With the UK having formally activated Article 50, Investment Manager Robin Kyle considers the longer-term implications.
If Brexit negotiations were a boxing match, it’s unlikely there would be a spare seat in the MGM Grand. A heavyweight contest set to go the distance, the result will have pronounced consequences for the future prosperity of both participants. The opening bell rang on the 29th March, as Theresa May formally activated Article 50 in a letter to the European Union.
The early exchanges have been very much as anticipated. May’s letter warned that if the UK is to co-operate on issues such as security, the remaining 27 member states must play their part on trade. The EU immediately countered, noting that trade discussions will only be brought to the table once “sufficient progress” has been made on a separation settlement. It won’t be until the later rounds that the contest will be determined but in the meantime, we’ve set out 5 thoughts on negotiations and their likely progression.
1. Market reaction to the announcement was muted, highlighting that investors have been doing a better job of tuning out the noise (at least until meaningful information is revealed). May’s letter, together with her accompanying remarks, ultimately offered little by way of further clarification on the UK’s approach. Particularly notable was the reaction of sterling, which ended the week stronger against the dollar and the euro, highlighting the level of bad news priced in. We expect that sterling will remain range bound in the medium term as negotiations progress but we continue to see the potential for longer-term upside.
2. Volatility is still anticipated to pick-up once formal negotiations get underway in early July. However, any real progress before the end of the year is unlikely, with Chancellor Merkel – undoubtedly a key figure for Europe – pre-occupied by domestic elections in November. Self-preservation ought to trump pragmatism as any early concessions to the UK could damage her popularity with the electorate.
3. Key early milestones from an investor’s standpoint include the agreement of an interim solution or an extension to discussions. As the parable of Iceland’s protracted membership negotiations illustrates, the intricacies of multi-state mediations are complex and a full resolution to the Brexit question within 2 years seems optimistic. An interim agreement, dictating that the 2019 end date is no longer viewed as a precipice, would have a significant impact in assuaging the markets.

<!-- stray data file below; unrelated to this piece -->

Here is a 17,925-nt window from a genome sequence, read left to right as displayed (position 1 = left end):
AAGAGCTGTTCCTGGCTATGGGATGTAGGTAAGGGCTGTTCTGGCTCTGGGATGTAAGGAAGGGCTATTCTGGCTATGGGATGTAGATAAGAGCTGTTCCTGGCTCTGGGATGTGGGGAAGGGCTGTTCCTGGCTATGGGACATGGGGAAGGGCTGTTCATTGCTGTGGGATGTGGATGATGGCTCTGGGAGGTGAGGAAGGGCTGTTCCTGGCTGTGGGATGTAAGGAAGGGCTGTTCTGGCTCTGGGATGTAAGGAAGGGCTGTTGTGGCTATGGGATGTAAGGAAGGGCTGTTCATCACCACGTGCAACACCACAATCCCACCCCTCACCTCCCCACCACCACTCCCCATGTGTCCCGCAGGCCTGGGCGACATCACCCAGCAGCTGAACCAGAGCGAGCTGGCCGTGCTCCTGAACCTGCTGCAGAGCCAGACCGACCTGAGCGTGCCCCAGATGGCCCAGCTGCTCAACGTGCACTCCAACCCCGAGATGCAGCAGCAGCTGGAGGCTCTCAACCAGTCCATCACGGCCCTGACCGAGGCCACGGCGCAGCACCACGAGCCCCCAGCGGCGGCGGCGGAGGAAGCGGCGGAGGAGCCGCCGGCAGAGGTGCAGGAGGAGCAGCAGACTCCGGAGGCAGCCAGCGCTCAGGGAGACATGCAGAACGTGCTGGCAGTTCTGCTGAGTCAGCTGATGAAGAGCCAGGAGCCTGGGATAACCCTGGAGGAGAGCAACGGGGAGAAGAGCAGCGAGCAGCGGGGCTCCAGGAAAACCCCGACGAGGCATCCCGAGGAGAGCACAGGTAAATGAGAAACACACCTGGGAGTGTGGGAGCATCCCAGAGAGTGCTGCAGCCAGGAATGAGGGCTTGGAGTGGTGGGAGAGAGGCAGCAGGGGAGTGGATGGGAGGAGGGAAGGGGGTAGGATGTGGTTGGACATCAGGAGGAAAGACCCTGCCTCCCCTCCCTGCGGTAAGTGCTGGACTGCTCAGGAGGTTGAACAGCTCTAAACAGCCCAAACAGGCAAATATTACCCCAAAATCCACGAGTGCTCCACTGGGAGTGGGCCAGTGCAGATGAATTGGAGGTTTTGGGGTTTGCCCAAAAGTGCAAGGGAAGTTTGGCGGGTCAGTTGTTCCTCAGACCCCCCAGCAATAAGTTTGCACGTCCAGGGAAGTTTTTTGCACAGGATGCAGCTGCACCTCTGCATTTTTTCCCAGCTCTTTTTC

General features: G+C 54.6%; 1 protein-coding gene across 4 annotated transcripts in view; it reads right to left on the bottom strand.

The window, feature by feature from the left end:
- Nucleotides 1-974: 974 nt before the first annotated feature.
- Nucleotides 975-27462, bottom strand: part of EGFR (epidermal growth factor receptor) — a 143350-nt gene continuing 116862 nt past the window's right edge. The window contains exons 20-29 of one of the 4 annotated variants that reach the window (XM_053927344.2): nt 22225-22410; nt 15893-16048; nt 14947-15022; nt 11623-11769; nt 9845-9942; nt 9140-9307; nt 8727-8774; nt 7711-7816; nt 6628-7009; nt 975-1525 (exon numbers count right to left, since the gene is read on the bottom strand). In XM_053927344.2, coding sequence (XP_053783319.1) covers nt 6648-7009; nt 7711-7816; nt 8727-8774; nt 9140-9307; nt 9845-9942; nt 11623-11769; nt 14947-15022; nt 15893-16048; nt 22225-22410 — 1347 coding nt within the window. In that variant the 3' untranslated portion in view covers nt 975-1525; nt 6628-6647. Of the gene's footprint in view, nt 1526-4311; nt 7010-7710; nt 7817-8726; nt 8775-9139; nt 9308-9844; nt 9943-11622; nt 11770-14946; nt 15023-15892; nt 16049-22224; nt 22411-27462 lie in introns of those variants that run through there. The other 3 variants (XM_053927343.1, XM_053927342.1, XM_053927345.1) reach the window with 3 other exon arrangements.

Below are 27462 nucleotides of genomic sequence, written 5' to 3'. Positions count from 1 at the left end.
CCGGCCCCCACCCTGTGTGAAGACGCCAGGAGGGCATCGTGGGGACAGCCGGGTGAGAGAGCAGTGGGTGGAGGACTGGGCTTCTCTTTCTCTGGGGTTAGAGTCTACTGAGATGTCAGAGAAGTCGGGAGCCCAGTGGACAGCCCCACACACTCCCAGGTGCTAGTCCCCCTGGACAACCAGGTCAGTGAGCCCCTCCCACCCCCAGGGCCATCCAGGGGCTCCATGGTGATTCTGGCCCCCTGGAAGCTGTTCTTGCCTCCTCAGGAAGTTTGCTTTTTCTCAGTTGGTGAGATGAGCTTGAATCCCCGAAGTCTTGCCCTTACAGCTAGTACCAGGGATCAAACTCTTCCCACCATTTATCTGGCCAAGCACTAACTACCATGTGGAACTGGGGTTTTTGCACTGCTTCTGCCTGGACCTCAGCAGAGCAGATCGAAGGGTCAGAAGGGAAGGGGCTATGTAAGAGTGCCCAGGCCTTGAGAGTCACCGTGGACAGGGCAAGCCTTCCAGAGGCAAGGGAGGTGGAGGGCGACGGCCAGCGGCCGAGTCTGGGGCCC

4. We wrote about it in our latest Financial Market Overview but discussions behind the scenes are likely to be more amicable than portrayed in the press. Whilst on a longer-term view, this increases the chances of a pragmatic settlement, in the interim, partisan press reporting risks unsettling the markets. It also highlights that political considerations will firmly be at play alongside economic ones, with the former presenting the biggest risk to investors. Our view remains that pragmatism ought to prevail in light of mutual trade interests but prolonged political posturing is unlikely to be healthy for the UK economy in particular.
As a sidebar, it’s worth noting that less amicable will be Theresa May’s approach to Nicola Sturgeon, with the SNP this week passing legislation to enable a 2nd Independence Referendum. May has made clear that “now is not the time” and there is a growing view that any vote is unlikely before the mid-2020s at the earliest, with Sturgeon’s standing compromised by a disappointing domestic track record. Other EU states have also weighed in on the debate and while Spain – under pressure on the question of Catalonian independence – has insisted it won’t veto a Scottish attempt to join the EU, it has made clear there will be no special treatment. Scotland will be forced to join the line of candidates and enter into negotiations in the same way as any other state.
5. Finally, much has been written about the “purgatory” of acceding to WTO trade rules in the event that discussions with the EU break down and 2019 marks a full stop in the Brexit process. By the terms of the single market, the average tariff on goods is 2.5%. Under the WTO regime, the UK’s basket of traded goods would incur tariffs of 4.5% (as a result of higher charges on cars and agricultural products). Although more expensive, the difference is far less dramatic than has been publicised. Additionally, in the event that sterling weakness persists, the translation effect of the stronger euro would more than offset the difference. Of course, the WTO approach would undoubtedly introduce more “red-tape”, however, we remain of the view that the more likely outcome is that the UK negotiates some form of middle ground with the EU.